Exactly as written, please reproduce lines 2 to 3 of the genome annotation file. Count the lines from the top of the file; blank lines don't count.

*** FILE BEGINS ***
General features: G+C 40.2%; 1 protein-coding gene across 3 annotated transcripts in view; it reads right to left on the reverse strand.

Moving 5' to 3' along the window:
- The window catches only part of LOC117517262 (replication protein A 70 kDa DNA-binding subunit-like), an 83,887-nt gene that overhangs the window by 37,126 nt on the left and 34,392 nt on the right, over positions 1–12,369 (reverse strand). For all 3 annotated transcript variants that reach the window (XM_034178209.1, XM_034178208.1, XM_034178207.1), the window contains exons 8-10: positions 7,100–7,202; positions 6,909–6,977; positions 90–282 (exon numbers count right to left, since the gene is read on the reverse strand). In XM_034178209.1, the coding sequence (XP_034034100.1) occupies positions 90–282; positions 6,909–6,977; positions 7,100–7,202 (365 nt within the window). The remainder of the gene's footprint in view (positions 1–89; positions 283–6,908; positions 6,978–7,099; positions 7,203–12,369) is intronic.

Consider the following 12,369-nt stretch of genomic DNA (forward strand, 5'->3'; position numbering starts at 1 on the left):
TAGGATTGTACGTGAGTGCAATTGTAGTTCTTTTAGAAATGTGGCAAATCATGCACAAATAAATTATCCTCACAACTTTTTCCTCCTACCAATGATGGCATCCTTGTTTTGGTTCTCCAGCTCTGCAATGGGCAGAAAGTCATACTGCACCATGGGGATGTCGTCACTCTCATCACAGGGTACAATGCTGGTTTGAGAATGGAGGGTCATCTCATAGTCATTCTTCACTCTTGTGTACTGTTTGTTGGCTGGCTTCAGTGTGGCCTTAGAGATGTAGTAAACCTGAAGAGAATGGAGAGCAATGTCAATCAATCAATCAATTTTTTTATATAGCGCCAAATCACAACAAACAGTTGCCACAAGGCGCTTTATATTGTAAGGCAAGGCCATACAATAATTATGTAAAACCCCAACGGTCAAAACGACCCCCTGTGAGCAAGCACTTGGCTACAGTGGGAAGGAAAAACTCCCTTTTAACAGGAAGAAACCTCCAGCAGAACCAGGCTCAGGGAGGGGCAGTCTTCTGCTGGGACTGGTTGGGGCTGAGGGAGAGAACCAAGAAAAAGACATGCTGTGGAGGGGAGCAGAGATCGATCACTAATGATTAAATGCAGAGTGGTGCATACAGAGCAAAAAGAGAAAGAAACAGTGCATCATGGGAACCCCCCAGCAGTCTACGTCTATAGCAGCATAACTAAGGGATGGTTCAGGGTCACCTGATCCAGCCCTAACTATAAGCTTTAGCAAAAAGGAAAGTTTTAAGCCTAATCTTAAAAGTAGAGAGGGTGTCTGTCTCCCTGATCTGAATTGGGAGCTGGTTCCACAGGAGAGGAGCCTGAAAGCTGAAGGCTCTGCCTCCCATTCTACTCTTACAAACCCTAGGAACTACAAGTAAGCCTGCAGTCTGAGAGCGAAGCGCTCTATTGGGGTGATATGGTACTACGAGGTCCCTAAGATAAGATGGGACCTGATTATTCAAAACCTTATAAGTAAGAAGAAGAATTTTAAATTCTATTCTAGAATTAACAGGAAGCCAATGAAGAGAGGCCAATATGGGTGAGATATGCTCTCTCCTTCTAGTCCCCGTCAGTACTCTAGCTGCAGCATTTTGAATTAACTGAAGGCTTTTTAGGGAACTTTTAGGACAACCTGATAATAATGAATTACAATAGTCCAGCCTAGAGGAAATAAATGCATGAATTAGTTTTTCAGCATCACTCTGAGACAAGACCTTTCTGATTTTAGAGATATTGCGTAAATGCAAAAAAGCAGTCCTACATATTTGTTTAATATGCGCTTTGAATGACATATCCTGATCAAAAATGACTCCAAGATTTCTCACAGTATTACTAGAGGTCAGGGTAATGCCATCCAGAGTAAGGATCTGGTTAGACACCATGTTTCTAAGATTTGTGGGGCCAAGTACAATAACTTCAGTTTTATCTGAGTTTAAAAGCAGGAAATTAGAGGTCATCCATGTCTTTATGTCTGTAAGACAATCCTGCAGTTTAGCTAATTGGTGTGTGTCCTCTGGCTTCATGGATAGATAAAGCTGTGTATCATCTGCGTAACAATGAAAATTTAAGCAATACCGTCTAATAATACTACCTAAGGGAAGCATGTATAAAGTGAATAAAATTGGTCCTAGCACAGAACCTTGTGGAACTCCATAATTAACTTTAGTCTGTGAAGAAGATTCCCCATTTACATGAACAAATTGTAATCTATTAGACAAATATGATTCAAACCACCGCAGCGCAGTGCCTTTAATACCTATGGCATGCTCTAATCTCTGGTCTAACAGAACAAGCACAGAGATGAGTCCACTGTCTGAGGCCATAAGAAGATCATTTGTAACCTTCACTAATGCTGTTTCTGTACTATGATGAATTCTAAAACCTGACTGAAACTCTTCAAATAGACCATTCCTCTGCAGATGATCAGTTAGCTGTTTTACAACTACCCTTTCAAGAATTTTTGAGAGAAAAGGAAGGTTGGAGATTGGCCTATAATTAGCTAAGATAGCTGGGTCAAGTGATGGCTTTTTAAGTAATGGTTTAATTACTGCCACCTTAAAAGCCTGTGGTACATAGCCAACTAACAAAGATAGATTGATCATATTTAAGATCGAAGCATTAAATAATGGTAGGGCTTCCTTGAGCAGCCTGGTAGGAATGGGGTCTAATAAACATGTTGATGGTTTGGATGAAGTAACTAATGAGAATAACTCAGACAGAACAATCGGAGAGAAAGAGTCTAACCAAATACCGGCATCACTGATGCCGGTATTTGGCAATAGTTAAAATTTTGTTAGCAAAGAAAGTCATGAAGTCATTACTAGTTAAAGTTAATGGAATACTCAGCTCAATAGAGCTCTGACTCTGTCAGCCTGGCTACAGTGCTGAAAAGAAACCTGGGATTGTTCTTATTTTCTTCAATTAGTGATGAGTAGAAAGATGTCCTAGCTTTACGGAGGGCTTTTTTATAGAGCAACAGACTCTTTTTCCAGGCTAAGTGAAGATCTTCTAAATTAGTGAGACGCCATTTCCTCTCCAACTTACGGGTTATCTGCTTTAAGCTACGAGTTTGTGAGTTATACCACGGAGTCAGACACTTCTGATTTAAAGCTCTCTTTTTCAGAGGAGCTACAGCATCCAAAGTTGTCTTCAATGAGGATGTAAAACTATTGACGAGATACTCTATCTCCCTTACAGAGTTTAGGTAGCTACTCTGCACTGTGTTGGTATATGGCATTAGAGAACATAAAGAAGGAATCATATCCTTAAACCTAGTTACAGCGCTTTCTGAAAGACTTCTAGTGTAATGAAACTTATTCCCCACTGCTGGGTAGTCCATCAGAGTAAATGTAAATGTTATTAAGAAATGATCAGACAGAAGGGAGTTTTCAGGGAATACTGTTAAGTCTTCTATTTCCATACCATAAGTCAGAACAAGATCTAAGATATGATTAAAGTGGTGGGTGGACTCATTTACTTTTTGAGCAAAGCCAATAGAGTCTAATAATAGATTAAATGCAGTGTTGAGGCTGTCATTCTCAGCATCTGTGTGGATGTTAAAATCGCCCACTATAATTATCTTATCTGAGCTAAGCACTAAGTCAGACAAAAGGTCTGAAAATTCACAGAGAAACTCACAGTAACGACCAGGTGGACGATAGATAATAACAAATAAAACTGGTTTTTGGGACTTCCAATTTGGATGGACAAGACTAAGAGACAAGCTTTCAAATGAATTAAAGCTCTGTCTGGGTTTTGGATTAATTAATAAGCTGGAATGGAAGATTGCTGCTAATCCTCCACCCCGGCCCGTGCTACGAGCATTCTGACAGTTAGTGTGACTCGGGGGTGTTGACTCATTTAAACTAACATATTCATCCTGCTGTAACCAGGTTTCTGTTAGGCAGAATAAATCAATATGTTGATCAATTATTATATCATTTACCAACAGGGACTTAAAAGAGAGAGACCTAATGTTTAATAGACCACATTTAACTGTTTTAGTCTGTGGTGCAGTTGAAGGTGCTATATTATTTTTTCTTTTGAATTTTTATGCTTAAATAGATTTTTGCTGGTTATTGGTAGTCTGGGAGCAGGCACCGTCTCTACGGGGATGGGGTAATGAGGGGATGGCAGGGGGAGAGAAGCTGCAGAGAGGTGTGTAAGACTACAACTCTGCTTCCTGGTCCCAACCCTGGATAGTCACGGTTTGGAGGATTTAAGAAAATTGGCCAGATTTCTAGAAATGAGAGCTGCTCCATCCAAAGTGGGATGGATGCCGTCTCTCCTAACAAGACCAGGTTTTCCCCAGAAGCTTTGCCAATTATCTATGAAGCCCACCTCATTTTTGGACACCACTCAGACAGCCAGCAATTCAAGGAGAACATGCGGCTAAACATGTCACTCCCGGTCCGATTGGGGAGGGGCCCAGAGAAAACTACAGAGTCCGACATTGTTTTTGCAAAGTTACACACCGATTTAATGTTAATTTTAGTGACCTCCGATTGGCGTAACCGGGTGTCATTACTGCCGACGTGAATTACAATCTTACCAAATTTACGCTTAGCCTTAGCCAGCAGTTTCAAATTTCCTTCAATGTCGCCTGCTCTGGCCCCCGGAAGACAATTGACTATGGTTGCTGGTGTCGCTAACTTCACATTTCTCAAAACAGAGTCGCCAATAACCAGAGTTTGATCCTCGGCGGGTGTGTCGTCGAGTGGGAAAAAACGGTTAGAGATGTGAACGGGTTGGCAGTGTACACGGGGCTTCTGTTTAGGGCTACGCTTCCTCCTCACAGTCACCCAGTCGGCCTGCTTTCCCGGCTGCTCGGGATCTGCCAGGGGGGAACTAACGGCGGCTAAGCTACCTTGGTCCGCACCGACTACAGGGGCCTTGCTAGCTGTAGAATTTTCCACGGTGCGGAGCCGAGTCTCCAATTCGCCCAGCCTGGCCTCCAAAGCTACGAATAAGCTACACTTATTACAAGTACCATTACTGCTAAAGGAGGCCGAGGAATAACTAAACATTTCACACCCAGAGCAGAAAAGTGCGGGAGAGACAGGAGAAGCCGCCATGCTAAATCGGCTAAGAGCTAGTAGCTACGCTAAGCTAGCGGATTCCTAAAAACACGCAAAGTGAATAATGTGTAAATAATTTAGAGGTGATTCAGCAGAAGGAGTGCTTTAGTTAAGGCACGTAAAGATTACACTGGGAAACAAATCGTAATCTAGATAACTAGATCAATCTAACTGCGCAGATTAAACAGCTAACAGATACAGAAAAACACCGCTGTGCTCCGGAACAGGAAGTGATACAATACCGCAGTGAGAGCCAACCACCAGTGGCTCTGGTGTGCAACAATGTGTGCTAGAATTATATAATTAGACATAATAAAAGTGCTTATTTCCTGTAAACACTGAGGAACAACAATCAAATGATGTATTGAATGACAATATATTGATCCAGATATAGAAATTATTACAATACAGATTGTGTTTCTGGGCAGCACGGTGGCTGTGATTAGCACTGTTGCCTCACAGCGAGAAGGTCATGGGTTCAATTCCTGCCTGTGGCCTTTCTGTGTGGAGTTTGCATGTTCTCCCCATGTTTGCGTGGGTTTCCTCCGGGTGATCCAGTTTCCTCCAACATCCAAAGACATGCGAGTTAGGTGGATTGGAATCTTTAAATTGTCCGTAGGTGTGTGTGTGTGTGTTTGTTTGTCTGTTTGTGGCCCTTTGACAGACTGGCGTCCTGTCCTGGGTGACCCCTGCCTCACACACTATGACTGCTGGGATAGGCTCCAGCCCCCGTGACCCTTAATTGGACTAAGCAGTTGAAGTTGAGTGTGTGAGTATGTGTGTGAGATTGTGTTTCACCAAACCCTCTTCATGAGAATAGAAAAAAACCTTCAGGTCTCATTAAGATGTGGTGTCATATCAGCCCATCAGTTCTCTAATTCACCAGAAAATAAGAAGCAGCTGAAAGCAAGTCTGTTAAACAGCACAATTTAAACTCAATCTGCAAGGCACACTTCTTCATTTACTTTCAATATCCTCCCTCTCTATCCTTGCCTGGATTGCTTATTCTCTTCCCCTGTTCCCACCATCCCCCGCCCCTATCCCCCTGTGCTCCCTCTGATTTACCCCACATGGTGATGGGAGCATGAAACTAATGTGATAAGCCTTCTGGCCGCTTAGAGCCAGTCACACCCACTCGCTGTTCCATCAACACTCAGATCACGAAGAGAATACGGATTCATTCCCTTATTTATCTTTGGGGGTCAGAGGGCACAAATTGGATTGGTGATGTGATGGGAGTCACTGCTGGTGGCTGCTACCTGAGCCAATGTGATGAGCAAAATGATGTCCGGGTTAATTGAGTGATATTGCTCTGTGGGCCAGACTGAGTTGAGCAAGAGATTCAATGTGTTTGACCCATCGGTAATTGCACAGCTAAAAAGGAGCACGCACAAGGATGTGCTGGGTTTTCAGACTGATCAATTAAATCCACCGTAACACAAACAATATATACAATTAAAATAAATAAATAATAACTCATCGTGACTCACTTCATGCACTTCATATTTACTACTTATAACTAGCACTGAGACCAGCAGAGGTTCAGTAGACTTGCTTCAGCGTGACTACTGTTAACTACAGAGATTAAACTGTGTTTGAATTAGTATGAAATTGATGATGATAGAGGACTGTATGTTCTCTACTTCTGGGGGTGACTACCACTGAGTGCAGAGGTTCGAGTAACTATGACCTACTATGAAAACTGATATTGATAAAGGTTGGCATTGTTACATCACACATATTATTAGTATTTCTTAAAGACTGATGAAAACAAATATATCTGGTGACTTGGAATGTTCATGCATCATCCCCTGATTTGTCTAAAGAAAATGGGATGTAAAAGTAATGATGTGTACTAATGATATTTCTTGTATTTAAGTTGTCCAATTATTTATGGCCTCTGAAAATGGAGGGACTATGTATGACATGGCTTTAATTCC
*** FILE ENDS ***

Moving 5' to 3' along the window:
- The window catches only part of LOC117517262 (replication protein A 70 kDa DNA-binding subunit-like), an 83,887-nt gene that overhangs the window by 37,126 nt on the left and 34,392 nt on the right, over positions 1–12,369 (reverse strand). For all 3 annotated transcript variants that reach the window (XM_034178209.1, XM_034178208.1, XM_034178207.1), the window contains exons 8-10: positions 7,100–7,202; positions 6,909–6,977; positions 90–282 (exon numbers count right to left, since the gene is read on the reverse strand). In XM_034178209.1, the coding sequence (XP_034034100.1) occupies positions 90–282; positions 6,909–6,977; positions 7,100–7,202 (365 nt within the window). The remainder of the gene's footprint in view (positions 1–89; positions 283–6,908; positions 6,978–7,099; positions 7,203–12,369) is intronic.